Textbook Notes (369,036)
Canada (162,360)
Commerce (1,696)
Rita Cossa (56)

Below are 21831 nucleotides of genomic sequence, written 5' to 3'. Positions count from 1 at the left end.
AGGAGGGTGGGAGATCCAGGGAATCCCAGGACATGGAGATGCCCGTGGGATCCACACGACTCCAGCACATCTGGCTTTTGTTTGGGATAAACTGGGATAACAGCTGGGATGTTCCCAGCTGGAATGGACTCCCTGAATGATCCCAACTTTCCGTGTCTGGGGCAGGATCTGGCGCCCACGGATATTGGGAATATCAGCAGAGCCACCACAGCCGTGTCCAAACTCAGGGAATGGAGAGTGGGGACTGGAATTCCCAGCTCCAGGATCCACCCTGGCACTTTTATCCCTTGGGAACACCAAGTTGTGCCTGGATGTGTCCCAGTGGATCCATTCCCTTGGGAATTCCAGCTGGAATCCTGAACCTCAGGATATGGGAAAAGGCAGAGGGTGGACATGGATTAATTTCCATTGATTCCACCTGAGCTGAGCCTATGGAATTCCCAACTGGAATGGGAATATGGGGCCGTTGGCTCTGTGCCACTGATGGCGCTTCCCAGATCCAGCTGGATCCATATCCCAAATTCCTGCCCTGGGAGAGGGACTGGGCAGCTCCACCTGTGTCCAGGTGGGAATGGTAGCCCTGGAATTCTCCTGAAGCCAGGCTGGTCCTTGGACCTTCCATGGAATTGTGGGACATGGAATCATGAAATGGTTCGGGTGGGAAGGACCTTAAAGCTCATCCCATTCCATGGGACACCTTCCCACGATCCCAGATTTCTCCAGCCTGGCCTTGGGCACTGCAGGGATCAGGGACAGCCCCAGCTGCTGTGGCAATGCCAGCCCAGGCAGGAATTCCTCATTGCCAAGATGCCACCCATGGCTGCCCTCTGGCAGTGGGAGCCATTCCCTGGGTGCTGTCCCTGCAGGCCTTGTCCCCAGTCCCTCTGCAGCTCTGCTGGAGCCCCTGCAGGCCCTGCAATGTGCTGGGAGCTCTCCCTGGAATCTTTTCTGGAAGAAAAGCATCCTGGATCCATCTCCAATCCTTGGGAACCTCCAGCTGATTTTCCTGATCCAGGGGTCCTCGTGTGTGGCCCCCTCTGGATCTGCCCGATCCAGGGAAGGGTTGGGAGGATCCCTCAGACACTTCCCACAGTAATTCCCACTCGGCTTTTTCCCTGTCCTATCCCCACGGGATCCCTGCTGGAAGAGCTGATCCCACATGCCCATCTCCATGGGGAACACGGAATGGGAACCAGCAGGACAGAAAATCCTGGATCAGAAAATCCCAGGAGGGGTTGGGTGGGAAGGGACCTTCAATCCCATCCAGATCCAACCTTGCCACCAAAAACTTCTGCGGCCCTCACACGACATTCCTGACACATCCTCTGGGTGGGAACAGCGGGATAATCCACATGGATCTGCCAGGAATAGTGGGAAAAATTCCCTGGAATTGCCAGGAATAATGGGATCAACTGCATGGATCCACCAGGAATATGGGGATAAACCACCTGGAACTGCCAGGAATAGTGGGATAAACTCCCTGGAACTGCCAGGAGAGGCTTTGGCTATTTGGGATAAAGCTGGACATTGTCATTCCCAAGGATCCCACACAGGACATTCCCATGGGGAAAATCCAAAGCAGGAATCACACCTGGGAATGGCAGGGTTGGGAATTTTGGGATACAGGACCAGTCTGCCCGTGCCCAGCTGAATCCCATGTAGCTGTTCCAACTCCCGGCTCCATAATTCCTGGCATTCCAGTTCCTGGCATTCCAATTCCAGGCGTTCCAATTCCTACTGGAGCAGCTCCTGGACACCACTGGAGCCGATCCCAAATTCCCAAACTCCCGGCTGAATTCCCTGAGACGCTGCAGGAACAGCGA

Chapter 15

chapter 15.docx

9 Pages
Unlock Document

Rita Cossa